In the district’s first price increase since 1996, children in Columbia’s public schools will pay more for meals starting next fall.
To help cover an expected increase in expenses of nearly $295,000, the district will generate about $224,000 by way of an 11 percent elementary increase, 9 percent secondary increase and 18 percent adult increase in meal prices. The Columbia Public Schools will serve about 1.5 million meals this year.
Pat Brooks, director of Columbia Public Schools food services, updated members of the Board of Education on the changes at the Thursday morning board meeting.
Projected improvements, higher food costs and increases in staff salaries and benefits all contribute to the increase. Students buying fewer items from the ala carte option also has resulted in a loss, Brooks said.
Food services plans to switch to 100 percent whole wheat bread in all schools. Right now, only the elementary schools offer strictly whole wheat bread. Schools also will change to calcium–fortified orange juice and offer a wider variety of fruits and vegetables in all schools. This accounts for a 3 percent increase in costs, about $63,000.
According to the food services department, there has been an increase of about 3 percent in food costs every year since 1996. Brooks said changes to meals and to the ala carte options are part of a general push for a higher level of nutrition.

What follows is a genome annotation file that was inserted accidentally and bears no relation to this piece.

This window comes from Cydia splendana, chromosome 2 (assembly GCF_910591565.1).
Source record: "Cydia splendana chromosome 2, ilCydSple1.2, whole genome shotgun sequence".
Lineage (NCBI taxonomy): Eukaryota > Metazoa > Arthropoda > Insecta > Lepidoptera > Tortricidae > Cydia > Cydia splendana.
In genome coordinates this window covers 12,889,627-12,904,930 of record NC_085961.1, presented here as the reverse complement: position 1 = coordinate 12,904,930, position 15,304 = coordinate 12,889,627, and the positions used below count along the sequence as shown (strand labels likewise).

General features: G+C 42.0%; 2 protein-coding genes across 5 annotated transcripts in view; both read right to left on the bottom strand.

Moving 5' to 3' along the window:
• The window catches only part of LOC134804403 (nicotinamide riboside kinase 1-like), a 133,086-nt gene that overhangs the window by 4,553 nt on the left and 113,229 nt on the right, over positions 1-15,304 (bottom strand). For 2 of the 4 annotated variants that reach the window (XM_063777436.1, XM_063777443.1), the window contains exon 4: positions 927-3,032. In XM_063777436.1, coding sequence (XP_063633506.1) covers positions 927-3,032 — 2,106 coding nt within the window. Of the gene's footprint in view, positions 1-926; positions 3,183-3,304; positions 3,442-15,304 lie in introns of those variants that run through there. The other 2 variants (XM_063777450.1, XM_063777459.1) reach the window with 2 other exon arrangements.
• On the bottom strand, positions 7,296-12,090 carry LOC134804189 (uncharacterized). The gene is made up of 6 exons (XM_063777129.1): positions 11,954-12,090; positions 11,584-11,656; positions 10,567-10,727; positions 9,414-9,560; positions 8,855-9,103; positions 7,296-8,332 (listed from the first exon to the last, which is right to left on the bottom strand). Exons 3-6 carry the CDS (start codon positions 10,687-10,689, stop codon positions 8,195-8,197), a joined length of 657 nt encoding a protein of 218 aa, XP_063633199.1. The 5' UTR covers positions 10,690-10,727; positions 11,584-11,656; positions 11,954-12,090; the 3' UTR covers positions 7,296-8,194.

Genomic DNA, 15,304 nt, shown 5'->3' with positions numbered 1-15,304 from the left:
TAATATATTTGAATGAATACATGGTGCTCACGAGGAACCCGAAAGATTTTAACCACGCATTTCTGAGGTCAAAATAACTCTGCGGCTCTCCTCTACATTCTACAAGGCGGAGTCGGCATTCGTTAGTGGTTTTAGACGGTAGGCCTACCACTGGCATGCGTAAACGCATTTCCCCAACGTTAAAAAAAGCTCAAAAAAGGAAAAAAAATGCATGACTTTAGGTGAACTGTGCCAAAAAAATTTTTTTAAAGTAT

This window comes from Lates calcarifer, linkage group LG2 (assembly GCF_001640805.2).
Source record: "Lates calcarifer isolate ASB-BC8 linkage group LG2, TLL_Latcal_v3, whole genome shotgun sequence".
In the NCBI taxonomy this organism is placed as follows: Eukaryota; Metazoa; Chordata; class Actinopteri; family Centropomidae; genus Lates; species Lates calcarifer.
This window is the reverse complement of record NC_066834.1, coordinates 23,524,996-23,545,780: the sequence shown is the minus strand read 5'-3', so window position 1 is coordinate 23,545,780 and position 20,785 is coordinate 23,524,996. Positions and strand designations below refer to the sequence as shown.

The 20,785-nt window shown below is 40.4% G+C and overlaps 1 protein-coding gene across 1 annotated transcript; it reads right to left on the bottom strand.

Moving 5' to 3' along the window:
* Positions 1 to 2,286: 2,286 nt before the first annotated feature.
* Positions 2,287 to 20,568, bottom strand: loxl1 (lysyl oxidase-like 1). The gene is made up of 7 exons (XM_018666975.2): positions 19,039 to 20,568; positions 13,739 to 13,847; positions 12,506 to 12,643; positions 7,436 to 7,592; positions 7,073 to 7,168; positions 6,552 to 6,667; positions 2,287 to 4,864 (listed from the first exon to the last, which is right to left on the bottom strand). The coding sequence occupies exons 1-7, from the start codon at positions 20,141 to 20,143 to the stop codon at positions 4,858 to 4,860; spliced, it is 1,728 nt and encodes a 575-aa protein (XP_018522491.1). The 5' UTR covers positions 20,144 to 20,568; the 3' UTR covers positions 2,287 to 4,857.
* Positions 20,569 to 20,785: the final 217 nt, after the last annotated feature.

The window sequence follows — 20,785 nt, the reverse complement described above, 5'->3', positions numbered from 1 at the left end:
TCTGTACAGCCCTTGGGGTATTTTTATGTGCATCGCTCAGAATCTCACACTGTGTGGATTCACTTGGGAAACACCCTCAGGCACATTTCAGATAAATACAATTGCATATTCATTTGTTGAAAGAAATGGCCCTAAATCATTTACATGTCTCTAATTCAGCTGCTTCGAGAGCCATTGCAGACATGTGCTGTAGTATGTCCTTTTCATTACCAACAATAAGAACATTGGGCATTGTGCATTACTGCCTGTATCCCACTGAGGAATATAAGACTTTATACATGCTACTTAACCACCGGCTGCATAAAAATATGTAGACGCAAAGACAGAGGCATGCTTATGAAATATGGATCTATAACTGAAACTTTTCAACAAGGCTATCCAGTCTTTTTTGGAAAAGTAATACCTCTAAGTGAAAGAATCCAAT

“We want the most we possibly can for the students,” Brooks said. “We want healthy kids so they can learn.”
A projected $44,000 loss is attributed to the drop-off in students buying ala carte items, which makes up a significant portion of next year’s expenses. Brooks said the decline in participation can be attributed to the change in the food options.
“We’ve taken away a lot of the choices they had before,” Brooks said. “Changes take a minute for kiddos to get used to.”
Also at Thursday’s meeting, board members voted to approve the $1.09 million bid by Sircal Contracting Inc. for a variety of 2004 summer additions and renovations. Funds for these projects were approved by voters in an April 2002 bond issue. Computer labs at Benton and Grant Elementary Schools, as well as work on the Russell Boulevard Elementary School media center, will take up most of the funding.
Deputy Superintendent Jacques Cowherd told the board that the work is expected to be completed this summer.
“The contractor should have the documents ready to go (Thursday) afternoon,” Cowherd said.
The board also approved Miracle Recreation’s $13,030 bid for the West Boulevard Elementary School playground equipment. Miracle Recreation was the only vendor able to meet all specifications set by the building committee. A $15,000 community block development grant from City of Columbia will cover the cost of the equipment.